Color TV Is Not Immediate for Spokane Area Viewers
Spokane Daily Chronicle
Spokane television station operators said today that color telecasts initiated last night by both National Broadcasting Company and Columbia Broadcasting System will have no immediate effect on programs telecast from Spokane stations.
Station KHQ-TV has contracted for a network telecast of the Rose Bowl Parade New Year’s day and NBC has announced it will have a color telecast of the parade. However, the program will not be televised in color by KHQ-TV and viewers here will see the program in the usual black and white, said Richard O. Dunning, president and general manager of KHQ.
“To the best of my knowledge,” he said, “there isn’t a TV station in the country, outside of NBC and CBS experimental transmitters, equipped to receive or broadcast color television.”
Dunning said KHQ-TV ordered special technical equipment last July which, when installed, will enable the station to receive and broadcast the color programs.
“We expect to receive the equipment early in 1954, but even after that the telecasts will be received on the present TV sets in black and white,” he said.
“It probably will be anywhere from two to five years before color TV sets are turned out in sufficient quantity to be within the price range of the average individual.”
He said Al G. Sparling, KHQ chief engineer, is in New York attending a technical clinic on color television.
Dunning said he had been informed that NBC’s color telecasts will be conducted on an experimental basis for the next year with possibly two programs a week produced in color.
W. Norman Hawkins, television manager at KXLY-TV, said the station has no immediate plans for installing color television equipment.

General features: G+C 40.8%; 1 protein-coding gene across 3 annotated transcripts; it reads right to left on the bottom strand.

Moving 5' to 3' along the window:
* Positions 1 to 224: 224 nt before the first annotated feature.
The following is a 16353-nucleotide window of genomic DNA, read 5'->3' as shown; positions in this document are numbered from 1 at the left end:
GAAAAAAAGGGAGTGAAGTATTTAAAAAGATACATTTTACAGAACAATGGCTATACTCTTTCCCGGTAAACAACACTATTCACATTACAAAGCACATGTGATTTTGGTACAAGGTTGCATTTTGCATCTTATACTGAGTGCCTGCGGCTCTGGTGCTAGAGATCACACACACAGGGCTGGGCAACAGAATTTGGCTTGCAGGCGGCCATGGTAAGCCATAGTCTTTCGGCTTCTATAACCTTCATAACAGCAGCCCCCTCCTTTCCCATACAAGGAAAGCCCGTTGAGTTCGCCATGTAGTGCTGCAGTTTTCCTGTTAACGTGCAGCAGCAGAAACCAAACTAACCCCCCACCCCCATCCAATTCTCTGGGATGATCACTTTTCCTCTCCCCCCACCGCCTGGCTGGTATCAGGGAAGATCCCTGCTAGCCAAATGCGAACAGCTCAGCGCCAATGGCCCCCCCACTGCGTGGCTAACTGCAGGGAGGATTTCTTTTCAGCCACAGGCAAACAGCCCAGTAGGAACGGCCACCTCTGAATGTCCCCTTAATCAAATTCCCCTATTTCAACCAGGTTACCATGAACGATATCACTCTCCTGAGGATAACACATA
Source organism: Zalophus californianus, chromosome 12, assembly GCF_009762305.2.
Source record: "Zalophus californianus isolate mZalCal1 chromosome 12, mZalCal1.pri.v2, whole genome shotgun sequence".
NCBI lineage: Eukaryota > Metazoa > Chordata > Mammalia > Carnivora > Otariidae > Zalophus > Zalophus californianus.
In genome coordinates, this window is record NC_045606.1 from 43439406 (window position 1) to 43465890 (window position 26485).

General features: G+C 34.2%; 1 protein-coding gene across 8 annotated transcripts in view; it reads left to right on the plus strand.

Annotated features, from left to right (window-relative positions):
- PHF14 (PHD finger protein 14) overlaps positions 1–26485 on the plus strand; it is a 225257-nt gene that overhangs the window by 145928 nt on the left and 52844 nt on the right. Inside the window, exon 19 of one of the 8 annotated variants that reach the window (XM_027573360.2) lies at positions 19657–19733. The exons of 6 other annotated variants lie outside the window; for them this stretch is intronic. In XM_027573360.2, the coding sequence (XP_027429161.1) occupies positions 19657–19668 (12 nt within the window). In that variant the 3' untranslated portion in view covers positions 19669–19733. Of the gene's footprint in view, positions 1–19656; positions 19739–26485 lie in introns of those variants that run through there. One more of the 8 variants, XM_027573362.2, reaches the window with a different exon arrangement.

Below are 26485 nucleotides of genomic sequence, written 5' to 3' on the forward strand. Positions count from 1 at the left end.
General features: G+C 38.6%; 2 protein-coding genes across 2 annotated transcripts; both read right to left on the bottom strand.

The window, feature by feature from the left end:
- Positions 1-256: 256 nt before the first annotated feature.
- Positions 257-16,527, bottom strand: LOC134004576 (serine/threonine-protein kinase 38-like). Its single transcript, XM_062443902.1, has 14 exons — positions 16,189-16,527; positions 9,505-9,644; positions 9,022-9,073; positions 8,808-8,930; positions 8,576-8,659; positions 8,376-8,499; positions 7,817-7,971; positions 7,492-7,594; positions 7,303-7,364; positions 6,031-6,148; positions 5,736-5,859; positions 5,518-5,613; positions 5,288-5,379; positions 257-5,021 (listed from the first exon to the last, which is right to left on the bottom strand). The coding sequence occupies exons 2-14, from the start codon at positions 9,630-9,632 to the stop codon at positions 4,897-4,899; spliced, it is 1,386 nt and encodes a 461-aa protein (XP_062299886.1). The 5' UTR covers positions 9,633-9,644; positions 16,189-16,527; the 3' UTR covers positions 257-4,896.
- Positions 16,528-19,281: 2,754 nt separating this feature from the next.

“What few color TV sets are in production at this time cost $800 to $1000,” he said. “When the time comes that there are enough color receiving sets in operation in this area, KXLY-TV will be ready to broadcast color programs.
“That’s not likely to happen for some time.”
Early Significance Unlikely
Meanwhile, the Inland Empire Electrical League issued a statement saying the new color TV broadcasting system approved yesterday by the Federal Communications Commission is not expected to have any early significance for the Inland Empire TV audience.
Robert L. Wilkinson, managing director of the league, said a comprehensive survey made by the league showed the new color system “will in no way obsolete the black and white set.” Under the system, he said, any black and white set presently in use or purchased in the future would be capable of receiving all-color programs in black and white. Quality of black and white pictures received from a color transmission have been found to be superior to an ordinary black and white picture, he said.
“It is generally believed by industry observers that color receivers will not be widely available to consumers until 1955 or 1956 or later,” he continued. The color sets are expected to be unusually expensive and are expected to be limited to small screens, he said.
“Electrical industry people see color television as an important new feature in future years, but expect black and white TV to remain the backbone of television entertainment,” he said.
Friday, December 18, 1953